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A common building material, asbestos is the term used to describe a range of naturally growing minerals. Serious diseases, including mesothelioma and lung cancer, can arise decades after coming into contact with asbestos.

A new technique for isolating intact lysosomes from cell cultures

The correct functioning of cells rests upon the precise orchestration of many complex processes and organelles. Lysosomes—vital cell organelles—are enzyme-filled subunits found within many animal cells that help break ...

Using LAMP to reveal the mysteries of lysosomes

A cell is composed of numerous organelles, each with a unique role that helps contribute to its overall functionality. The lysosome is an organelle that contains digestive enzymes and functions as a molecular garbage disposal ...

Directed protein evolution with CRISPR-Cas9

"Directed evolution" is the process by which scientists produce tailor-made proteins for cell biology, physiology and biomedicine in the laboratory. Based on this method, Max Planck researchers from Martinsried have now developed ...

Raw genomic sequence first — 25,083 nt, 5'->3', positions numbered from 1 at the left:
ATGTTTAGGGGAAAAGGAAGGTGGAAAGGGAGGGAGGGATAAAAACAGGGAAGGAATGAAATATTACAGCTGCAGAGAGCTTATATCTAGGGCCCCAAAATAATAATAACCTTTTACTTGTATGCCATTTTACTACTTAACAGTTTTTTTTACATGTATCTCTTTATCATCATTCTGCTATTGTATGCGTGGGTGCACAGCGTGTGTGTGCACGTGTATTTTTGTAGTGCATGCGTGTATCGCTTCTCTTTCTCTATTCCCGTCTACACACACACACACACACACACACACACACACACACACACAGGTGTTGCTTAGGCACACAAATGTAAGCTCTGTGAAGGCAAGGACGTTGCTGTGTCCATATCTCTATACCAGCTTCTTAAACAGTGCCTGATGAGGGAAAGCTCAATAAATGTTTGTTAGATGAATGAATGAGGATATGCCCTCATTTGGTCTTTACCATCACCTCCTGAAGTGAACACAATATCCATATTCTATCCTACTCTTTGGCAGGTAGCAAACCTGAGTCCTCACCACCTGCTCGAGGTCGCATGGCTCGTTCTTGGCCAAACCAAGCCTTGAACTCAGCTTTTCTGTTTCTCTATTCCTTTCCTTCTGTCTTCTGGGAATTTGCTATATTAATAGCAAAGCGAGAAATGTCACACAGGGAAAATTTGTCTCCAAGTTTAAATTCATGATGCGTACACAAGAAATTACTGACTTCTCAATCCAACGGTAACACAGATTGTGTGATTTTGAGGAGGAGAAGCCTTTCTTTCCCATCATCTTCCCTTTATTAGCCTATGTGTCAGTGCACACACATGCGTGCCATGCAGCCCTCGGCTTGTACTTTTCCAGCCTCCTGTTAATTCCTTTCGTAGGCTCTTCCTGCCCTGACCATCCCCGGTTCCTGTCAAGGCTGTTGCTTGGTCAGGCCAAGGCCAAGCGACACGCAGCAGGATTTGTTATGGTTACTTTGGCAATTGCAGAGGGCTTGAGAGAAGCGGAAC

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Lysosomes are cellular organelles that contain acid hydrolase enzymes to break down waste materials and cellular debris. They are found in animal cells, while in yeast and plants the same roles are performed by lytic vacuoles. Lysosomes digest excess or worn-out organelles, food particles, and engulf viruses or bacteria. The membrane around a lysosome allows the digestive enzymes to work at the 4.5 pH they require. Lysosomes fuse with vacuoles and dispense their enzymes into the vacuoles, digesting their contents. They are created by the addition of hydrolytic enzymes to early endosomes from the Golgi apparatus. The name lysosome derives from the Greek words lysis, to separate, and soma, body. They are frequently nicknamed "suicide-bags" or "suicide-sacs" by cell biologists due to their role in autolysis. Lysosomes were discovered by the Belgian cytologist Christian de Duve in the 1960s.

The size of lysosomes varies from 0.1–1.2 μm. At pH 4.8, the interior of the lysosomes is acidic compared to the slightly alkaline cytosol (pH 7.2). The lysosome maintains this pH differential by pumping protons (H+ ions) from the cytosol across the membrane via proton pumps and chloride ion channels. The lysosomal membrane protects the cytosol, and therefore the rest of the cell, from the degradative enzymes within the lysosome. The cell is additionally protected from any lysosomal acid hydrolases that drain into the cytosol, as these enzymes aren't pH-sensitive and function as well in the alkaline environment of the cytosol.

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